Before he was Berkshire Corporation’s founder and CEO, Whitmore B. “Nick” Kelley was in need of money to pay for college. With an idea, he picked up waste paper from a local Western Massachusetts paper mill, brought it home, and began making scratch pads.
Calling his fledgling creation Berkshire Paper Company, Kelley was one of the nation’s earliest recyclers, taking waste that would have otherwise been headed to the dump and turning it into usable product.
Berkshire Paper Company soon outgrew the basement of his home. Rescuing a building slated for the wrecking ball, Kelley purchased and converted what would soon be his first manufacturing plant. He acquired used processing equipment, developed new manufacturing efficiencies, and built a steady base of customers — until business was interrupted by national affairs.
After a tour in Asia, Kelley returned to Western Massachusetts to pick up where he left off. Over time, he won back most of his former paper customers — they ranged from retail insurance companies to office supply stores — and he began branching into cutting and packaging services for local paper mills as well. With a prime location near Boston and New York City, Berkshire Paper Company’s products and services began to attract new clientele throughout the eastern United States.Low-Lint Specialties
In the late 1970s, Berkshire Paper Company continued to reinvent itself. After experimenting with new materials, Berkshire introduced a low-linting specialty paper for use in the emerging semiconductor market.
“I received an inquiry from a national semiconductor company in Utah,” Nick Kelley explains. “Attached to the letter was a 2x2-inch paper, accompanied by a simple request: ‘Do you make this kind of paper? If so, we want to talk to you about buying some.’”
In fact, Berkshire didn't make the paper, but Kelley set out quickly to make it happen. Through a series of investigations and experiments with what he describes as “a derivative of teabag paper,” he created a low-lint paper expressly designed to reduce microcontamination. Labeled “Labx,” the product was packaged with the Berkshire brand name, and a new direction was launched.
Equipped with a rental car and a telephone book, Nick traveled around Silicon Valley in California to show his low-lint paper samples to technology companies. By the time he returned to the Berkshires, he had half a million dollars’ worth of orders.Berkshire Corporation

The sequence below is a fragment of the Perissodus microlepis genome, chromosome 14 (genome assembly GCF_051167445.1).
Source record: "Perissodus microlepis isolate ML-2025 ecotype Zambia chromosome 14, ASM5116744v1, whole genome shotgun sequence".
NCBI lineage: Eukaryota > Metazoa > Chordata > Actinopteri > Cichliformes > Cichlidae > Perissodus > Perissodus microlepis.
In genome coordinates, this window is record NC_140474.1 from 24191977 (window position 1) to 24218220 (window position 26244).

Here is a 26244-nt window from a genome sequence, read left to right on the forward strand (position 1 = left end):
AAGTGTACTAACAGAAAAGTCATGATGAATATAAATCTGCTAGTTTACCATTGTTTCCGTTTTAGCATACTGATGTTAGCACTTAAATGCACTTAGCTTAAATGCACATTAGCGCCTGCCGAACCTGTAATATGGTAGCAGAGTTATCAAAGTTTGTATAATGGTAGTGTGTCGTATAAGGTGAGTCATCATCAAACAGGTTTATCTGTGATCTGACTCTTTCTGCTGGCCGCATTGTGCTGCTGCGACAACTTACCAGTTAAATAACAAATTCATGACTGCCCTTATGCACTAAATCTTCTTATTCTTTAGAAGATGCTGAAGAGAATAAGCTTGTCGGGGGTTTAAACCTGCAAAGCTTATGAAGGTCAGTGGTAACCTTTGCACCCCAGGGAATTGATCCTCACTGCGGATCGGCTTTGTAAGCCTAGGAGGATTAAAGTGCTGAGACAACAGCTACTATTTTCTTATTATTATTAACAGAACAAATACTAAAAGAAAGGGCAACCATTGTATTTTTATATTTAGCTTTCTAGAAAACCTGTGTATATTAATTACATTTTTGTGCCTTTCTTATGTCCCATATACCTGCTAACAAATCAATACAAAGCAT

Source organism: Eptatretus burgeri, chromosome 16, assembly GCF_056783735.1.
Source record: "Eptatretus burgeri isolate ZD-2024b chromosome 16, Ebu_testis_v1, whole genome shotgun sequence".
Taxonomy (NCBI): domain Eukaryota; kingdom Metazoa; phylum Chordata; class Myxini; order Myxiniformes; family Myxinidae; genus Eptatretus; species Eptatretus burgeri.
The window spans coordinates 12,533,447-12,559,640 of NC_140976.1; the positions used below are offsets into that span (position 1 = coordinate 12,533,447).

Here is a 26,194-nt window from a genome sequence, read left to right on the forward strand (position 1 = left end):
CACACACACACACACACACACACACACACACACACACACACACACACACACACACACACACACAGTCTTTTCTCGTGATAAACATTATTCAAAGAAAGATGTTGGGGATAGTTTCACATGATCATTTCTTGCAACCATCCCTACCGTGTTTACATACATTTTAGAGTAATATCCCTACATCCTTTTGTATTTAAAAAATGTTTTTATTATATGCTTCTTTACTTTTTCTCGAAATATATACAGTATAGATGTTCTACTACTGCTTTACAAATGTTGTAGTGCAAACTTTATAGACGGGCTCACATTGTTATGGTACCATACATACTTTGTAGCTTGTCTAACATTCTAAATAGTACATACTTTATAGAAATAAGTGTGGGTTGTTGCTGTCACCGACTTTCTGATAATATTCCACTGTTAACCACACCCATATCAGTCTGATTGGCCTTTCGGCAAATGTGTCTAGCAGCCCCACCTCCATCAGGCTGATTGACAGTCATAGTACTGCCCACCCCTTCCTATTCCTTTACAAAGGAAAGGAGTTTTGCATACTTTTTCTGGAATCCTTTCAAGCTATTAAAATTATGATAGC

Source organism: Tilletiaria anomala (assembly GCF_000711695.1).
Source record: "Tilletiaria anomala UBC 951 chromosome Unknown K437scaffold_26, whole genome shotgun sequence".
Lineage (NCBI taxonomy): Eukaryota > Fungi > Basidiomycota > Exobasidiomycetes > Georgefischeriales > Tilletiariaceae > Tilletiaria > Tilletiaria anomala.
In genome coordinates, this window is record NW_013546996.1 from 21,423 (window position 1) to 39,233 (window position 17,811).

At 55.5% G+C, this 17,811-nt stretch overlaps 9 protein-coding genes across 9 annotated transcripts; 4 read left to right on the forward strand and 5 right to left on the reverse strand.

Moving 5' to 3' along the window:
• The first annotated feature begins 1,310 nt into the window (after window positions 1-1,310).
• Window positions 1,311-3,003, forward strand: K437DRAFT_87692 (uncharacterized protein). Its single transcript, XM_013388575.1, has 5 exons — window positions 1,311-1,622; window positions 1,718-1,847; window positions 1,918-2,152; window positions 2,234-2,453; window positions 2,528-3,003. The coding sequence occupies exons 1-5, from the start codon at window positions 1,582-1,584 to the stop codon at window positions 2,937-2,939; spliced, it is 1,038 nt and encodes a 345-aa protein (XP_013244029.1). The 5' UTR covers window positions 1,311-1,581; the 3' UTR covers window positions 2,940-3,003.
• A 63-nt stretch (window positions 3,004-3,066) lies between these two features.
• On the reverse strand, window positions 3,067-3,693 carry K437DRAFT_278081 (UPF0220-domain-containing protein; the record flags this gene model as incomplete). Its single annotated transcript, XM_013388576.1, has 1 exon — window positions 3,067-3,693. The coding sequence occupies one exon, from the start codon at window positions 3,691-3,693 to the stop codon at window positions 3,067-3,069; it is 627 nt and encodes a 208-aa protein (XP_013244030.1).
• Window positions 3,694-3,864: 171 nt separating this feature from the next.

Now known as Berkshire Corporation, Kelley’s company grew. It started its own lab, developed standardized testing methods for cleanroom disposable materials, and established comprehensive quality assurance methods.
In 1995, Berkshire Corporation’s Quality Management System received registration to the ISO9000 Standard, the globally recognized quality management system standard developed by the International Organization of Standardization. Since then, the company has launched a Lean Manufacturing training initiative through which employees participate in ongoing quality training focused on operational performance improvements.
“The key attribute in business is innovation,” Kelley says, “coupled with the drive for continuous improvement — and the integrity that keeps innovation and drive on track.”
Today's Berkshire Corporation demonstrates just how well Kelley’s formula for success works. Over the past two decades, Berkshire has expanded its business overseas, with manufacturing and strategic sourcing operations in the US, Europe, and Asia, and sales offices throughout the US, UK, France, Japan, Singapore, Puerto Rico, Brazil, and Mexico. The company now has more than 200 employees and 36 product lines, ranging from wiping materials and lens tissues to face masks and glove liners. Beyond the semiconductor market, key customers work within the biotech and pharmaceutical industries, both of which are highly regulated industries with special needs for aseptic processing.
Berkshire Corporation is a privately held company, but it is governed by an outside, independent Board of Directors. “Our directors ensure our company is guided objectively, with keen business insights and solid judgment,” Kelley explains. Board members' blended expertise reflects an array of backgrounds, from manufacturing and publishing to investment banking and business consulting.